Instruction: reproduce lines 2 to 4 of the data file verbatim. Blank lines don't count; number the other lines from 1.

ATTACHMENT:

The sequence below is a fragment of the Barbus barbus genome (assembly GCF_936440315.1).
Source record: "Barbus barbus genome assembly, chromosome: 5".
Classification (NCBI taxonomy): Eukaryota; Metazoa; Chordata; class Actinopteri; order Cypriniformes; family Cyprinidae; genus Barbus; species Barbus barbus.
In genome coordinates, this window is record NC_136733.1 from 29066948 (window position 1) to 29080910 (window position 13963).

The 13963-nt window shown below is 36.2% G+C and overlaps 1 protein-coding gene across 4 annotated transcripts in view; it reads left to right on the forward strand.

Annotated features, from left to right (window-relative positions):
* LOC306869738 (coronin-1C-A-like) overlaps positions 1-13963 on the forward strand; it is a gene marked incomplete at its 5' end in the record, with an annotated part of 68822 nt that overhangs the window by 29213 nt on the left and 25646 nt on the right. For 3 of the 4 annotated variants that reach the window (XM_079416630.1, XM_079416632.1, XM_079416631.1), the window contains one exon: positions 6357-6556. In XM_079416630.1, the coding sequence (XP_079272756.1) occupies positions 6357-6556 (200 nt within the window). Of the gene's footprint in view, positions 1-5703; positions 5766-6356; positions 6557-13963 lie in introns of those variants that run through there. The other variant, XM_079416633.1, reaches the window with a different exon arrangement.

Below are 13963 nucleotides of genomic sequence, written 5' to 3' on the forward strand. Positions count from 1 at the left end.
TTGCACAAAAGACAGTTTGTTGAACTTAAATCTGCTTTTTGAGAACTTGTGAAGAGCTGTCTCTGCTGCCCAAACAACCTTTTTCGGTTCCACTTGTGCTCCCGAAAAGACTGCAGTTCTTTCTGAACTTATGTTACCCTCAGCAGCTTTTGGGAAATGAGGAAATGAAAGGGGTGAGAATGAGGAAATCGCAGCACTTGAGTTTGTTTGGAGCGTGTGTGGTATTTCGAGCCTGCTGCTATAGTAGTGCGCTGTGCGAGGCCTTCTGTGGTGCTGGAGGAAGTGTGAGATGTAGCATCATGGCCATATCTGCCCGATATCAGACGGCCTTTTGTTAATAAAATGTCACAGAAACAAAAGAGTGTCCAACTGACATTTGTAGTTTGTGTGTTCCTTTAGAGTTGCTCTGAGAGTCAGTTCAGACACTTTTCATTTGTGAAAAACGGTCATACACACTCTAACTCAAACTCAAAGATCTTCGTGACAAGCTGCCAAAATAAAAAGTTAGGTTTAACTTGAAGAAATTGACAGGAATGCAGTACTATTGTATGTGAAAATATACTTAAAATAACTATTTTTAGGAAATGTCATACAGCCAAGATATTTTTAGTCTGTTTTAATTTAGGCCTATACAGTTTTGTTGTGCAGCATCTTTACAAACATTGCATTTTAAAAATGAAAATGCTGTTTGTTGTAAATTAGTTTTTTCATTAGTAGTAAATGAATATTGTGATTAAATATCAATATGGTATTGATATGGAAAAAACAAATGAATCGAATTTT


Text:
Source record: "Barbus barbus genome assembly, chromosome: 5".
Classification (NCBI taxonomy): Eukaryota; Metazoa; Chordata; class Actinopteri; order Cypriniformes; family Cyprinidae; genus Barbus; species Barbus barbus.
In genome coordinates, this window is record NC_136733.1 from 29066948 (window position 1) to 29080910 (window position 13963).